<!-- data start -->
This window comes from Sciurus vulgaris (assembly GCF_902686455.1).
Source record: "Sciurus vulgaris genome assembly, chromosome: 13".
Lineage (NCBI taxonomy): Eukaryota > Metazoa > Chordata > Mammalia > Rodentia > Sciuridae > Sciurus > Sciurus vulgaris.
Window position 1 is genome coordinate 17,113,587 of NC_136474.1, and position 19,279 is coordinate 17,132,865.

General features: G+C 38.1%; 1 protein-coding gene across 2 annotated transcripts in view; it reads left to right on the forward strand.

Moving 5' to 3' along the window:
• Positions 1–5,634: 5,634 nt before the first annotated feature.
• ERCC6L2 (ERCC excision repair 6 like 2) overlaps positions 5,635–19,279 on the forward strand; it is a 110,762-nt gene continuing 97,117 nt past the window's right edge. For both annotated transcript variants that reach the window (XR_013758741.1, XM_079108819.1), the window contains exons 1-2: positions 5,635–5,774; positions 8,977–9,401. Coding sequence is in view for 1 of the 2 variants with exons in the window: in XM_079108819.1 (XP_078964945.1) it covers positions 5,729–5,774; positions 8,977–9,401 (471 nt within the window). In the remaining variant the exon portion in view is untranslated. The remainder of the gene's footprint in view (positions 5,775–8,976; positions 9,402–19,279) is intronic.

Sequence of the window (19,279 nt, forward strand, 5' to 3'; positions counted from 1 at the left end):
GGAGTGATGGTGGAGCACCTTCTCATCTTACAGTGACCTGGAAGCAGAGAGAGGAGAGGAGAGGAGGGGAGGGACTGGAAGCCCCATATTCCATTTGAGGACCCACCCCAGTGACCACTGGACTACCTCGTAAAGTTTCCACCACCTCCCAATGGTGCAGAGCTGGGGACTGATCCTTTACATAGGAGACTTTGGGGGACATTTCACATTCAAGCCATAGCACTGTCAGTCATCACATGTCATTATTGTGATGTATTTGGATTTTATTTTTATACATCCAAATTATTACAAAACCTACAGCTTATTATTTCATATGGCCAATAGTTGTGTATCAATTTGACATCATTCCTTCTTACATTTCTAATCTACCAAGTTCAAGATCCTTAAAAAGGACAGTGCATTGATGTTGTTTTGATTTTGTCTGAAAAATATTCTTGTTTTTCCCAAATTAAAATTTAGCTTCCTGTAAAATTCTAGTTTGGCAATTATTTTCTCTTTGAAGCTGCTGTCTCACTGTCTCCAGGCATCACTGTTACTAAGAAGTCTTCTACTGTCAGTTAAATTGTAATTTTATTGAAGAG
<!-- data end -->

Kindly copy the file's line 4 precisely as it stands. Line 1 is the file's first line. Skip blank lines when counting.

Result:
Window position 1 is genome coordinate 17,113,587 of NC_136474.1, and position 19,279 is coordinate 17,132,865.